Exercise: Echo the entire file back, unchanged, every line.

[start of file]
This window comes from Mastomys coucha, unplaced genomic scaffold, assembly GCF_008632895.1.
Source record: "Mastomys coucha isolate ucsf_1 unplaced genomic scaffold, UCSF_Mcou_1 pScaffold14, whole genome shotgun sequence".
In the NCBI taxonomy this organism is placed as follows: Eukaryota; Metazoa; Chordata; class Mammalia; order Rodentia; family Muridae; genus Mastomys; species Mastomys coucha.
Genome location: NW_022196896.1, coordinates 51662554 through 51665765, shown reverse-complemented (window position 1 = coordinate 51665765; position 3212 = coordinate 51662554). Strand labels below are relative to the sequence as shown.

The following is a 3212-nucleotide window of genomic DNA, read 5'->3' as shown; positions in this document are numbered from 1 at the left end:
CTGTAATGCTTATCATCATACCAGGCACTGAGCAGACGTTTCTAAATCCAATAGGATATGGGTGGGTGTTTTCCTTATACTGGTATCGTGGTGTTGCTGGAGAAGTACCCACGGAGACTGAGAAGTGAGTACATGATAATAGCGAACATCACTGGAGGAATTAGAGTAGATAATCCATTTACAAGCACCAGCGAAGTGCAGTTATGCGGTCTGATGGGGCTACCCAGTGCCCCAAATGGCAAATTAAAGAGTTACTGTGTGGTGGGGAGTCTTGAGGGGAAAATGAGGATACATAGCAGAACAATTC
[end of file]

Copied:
This window comes from Mastomys coucha, unplaced genomic scaffold, assembly GCF_008632895.1.
Source record: "Mastomys coucha isolate ucsf_1 unplaced genomic scaffold, UCSF_Mcou_1 pScaffold14, whole genome shotgun sequence".
In the NCBI taxonomy this organism is placed as follows: Eukaryota; Metazoa; Chordata; class Mammalia; order Rodentia; family Muridae; genus Mastomys; species Mastomys coucha.
Genome location: NW_022196896.1, coordinates 51662554 through 51665765, shown reverse-complemented (window position 1 = coordinate 51665765; position 3212 = coordinate 51662554). Strand labels below are relative to the sequence as shown.

The following is a 3212-nucleotide window of genomic DNA, read 5'->3' as shown; positions in this document are numbered from 1 at the left end:
CTGTAATGCTTATCATCATACCAGGCACTGAGCAGACGTTTCTAAATCCAATAGGATATGGGTGGGTGTTTTCCTTATACTGGTATCGTGGTGTTGCTGGAGAAGTACCCACGGAGACTGAGAAGTGAGTACATGATAATAGCGAACATCACTGGAGGAATTAGAGTAGATAATCCATTTACAAGCACCAGCGAAGTGCAGTTATGCGGTCTGATGGGGCTACCCAGTGCCCCAAATGGCAAATTAAAGAGTTACTGTGTGGTGGGGAGTCTTGAGGGGAAAATGAGGATACATAGCAGAACAATTC